Silver also knew he wanted access to the catheter labs and advanced imaging tools he had been trained on. He specializes in placing aortic and carotid artery stent grafts, in addition to technically demanding surgeries. This means he needed to find a hospital with a robust vascular program and sophisticated diagnostic imaging capabilities.
Surprisingly, money dropped off his list pretty fast. “I had some idea of what I was worth,” he says. “I had worked hard and deserved a certain amount, but I didn’t think about it much after that. I had specialized training and I wanted to do a certain kind of surgery.”
In some cases, your list of non-negotiable factors will be influenced by outside events. This happened to Y. Melissa Chan, MD. Chan graduated from her residency in anesthesiology from the University of Texas-Houston in 2007. It was her plan to accept a job with the university and pursue an academic track.
But five days before she was to start working, she learned of a rule change in the state of Texas. Under the new rule, she would need to take the Texas Medical Jurisprudence Exam before she could get a medical faculty license. Before the change, faculty licenses had been exempt from this requirement. Without that license, she couldn’t work.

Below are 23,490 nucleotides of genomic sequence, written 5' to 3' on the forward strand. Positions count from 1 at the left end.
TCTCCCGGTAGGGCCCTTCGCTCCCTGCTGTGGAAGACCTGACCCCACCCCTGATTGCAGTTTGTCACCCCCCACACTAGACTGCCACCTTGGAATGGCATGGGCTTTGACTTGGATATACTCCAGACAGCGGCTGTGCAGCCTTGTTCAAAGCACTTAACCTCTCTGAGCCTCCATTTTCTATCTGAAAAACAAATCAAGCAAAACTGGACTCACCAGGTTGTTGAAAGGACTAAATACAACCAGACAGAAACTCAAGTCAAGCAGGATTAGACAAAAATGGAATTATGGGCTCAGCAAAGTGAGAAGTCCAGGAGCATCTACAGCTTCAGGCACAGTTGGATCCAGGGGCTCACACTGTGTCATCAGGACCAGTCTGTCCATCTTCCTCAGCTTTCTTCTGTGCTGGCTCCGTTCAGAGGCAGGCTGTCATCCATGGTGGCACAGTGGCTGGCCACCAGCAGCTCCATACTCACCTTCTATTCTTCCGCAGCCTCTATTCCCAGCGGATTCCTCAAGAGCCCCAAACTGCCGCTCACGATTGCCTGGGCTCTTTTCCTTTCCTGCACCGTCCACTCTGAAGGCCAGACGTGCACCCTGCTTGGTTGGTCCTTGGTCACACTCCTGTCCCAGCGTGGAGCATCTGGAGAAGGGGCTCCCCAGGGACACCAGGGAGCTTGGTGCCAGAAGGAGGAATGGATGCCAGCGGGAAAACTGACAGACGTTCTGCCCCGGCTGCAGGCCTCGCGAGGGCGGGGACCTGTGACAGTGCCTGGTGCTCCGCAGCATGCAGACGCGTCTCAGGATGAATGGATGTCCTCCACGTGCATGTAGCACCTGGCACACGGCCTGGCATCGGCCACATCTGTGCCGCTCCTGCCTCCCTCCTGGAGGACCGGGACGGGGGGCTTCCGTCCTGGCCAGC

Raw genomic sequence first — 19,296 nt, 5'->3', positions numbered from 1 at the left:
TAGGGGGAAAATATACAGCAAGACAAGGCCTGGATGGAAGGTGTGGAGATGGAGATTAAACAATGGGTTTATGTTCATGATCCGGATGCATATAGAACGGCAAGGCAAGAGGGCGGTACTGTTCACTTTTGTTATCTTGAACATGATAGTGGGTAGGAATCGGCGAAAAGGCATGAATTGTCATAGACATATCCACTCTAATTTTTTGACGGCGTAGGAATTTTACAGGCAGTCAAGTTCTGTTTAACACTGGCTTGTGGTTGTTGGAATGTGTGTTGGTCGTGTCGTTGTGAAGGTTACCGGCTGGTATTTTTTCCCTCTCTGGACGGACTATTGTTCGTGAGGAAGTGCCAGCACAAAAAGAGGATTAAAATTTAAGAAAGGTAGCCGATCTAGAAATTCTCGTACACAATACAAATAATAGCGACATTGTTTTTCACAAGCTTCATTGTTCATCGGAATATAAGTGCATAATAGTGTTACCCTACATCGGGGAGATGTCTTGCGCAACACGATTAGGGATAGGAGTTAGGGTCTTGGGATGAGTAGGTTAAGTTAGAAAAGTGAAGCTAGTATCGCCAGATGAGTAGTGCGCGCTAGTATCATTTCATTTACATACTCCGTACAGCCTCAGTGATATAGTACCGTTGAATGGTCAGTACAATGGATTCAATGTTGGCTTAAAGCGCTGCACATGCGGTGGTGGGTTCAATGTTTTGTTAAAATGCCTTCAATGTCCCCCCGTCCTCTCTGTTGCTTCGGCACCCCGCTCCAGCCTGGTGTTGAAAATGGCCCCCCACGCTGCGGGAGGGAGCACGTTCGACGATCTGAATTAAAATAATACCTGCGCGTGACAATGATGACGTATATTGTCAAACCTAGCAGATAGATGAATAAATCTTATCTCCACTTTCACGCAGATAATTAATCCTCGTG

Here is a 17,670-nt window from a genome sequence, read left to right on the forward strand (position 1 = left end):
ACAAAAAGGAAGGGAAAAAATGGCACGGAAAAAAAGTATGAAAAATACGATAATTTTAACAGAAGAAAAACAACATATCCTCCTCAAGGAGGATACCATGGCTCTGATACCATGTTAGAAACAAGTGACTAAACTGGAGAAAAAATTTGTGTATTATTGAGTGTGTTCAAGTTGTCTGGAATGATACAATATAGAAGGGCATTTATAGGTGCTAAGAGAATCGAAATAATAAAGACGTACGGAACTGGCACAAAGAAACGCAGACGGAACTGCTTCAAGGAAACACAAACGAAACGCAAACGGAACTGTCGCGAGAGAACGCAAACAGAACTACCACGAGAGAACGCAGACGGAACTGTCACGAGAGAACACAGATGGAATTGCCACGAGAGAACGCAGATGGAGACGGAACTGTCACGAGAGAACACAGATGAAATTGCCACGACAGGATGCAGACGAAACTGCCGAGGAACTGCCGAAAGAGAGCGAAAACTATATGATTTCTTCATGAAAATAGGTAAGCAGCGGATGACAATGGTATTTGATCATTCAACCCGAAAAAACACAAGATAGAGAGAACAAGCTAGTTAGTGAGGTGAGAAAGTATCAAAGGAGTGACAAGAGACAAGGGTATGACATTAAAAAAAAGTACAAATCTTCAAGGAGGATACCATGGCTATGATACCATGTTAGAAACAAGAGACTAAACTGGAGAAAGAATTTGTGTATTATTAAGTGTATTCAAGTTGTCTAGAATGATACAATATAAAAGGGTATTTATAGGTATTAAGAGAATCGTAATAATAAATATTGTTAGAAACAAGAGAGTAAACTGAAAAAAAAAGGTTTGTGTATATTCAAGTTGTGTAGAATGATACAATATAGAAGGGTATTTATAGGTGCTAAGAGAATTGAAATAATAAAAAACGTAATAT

“They couldn’t tell how long it would take to get the license, so I had to find something quick,” Chan says, and she quickly accepted a locum tenens assignment in Yuma, Arizona.
Making your job search checklist
To help narrow the focus and come up with the list of must-haves, it’s crucial that you—and your spouse or significant other if relevant—take a hard look at the various components of a practice opportunity and rank them. According to Silver, each job opportunity only has a gallon of value—it’s up to you to decide how to fill that jug. The following considerations are key:
The setting. Private practice, group, solo, hospital, academic? Each offers a different work experience, as well as different career paths.
In a hospital, for example, doctors are on staff, so they are employees of a larger system. For some, like John Schmitt, MD, an otolaryngologist who practices in Portsmouth, Ohio, this is perfect. They don’t want to worry about staffing issues, rent, billing, and all other things that go along with a private practice.